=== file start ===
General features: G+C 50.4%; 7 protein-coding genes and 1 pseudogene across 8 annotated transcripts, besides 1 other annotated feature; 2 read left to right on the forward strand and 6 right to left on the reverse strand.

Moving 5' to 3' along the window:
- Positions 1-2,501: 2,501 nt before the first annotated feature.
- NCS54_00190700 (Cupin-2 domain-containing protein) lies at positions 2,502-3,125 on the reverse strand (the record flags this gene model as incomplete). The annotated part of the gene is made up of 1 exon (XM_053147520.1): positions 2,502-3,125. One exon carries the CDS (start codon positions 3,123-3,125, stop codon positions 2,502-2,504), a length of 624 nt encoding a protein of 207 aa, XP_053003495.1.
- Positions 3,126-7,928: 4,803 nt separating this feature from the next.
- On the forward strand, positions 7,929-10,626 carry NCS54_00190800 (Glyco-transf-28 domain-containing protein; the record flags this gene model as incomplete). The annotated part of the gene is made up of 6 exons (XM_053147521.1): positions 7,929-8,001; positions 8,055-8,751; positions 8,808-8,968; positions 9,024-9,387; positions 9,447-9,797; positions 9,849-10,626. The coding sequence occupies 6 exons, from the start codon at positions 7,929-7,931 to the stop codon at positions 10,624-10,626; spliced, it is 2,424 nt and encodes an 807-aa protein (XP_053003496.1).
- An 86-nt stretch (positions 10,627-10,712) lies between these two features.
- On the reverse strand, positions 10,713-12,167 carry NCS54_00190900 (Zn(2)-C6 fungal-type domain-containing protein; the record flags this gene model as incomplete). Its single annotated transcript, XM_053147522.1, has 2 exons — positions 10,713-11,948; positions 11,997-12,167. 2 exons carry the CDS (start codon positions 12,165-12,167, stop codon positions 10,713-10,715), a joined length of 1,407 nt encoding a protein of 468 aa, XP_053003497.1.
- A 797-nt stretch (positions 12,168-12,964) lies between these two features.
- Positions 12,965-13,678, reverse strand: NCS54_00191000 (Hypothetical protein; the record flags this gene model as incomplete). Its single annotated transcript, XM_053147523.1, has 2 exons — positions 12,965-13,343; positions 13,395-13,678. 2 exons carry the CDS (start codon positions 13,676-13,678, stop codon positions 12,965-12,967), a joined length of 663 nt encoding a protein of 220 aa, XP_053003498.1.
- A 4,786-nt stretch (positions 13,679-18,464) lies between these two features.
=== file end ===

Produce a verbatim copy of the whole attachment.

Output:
General features: G+C 50.4%; 7 protein-coding genes and 1 pseudogene across 8 annotated transcripts, besides 1 other annotated feature; 2 read left to right on the forward strand and 6 right to left on the reverse strand.

Moving 5' to 3' along the window:
- Positions 1-2,501: 2,501 nt before the first annotated feature.
- NCS54_00190700 (Cupin-2 domain-containing protein) lies at positions 2,502-3,125 on the reverse strand (the record flags this gene model as incomplete). The annotated part of the gene is made up of 1 exon (XM_053147520.1): positions 2,502-3,125. One exon carries the CDS (start codon positions 3,123-3,125, stop codon positions 2,502-2,504), a length of 624 nt encoding a protein of 207 aa, XP_053003495.1.
- Positions 3,126-7,928: 4,803 nt separating this feature from the next.
- On the forward strand, positions 7,929-10,626 carry NCS54_00190800 (Glyco-transf-28 domain-containing protein; the record flags this gene model as incomplete). The annotated part of the gene is made up of 6 exons (XM_053147521.1): positions 7,929-8,001; positions 8,055-8,751; positions 8,808-8,968; positions 9,024-9,387; positions 9,447-9,797; positions 9,849-10,626. The coding sequence occupies 6 exons, from the start codon at positions 7,929-7,931 to the stop codon at positions 10,624-10,626; spliced, it is 2,424 nt and encodes an 807-aa protein (XP_053003496.1).
- An 86-nt stretch (positions 10,627-10,712) lies between these two features.
- On the reverse strand, positions 10,713-12,167 carry NCS54_00190900 (Zn(2)-C6 fungal-type domain-containing protein; the record flags this gene model as incomplete). Its single annotated transcript, XM_053147522.1, has 2 exons — positions 10,713-11,948; positions 11,997-12,167. 2 exons carry the CDS (start codon positions 12,165-12,167, stop codon positions 10,713-10,715), a joined length of 1,407 nt encoding a protein of 468 aa, XP_053003497.1.
- A 797-nt stretch (positions 12,168-12,964) lies between these two features.
- Positions 12,965-13,678, reverse strand: NCS54_00191000 (Hypothetical protein; the record flags this gene model as incomplete). Its single annotated transcript, XM_053147523.1, has 2 exons — positions 12,965-13,343; positions 13,395-13,678. 2 exons carry the CDS (start codon positions 13,676-13,678, stop codon positions 12,965-12,967), a joined length of 663 nt encoding a protein of 220 aa, XP_053003498.1.
- A 4,786-nt stretch (positions 13,679-18,464) lies between these two features.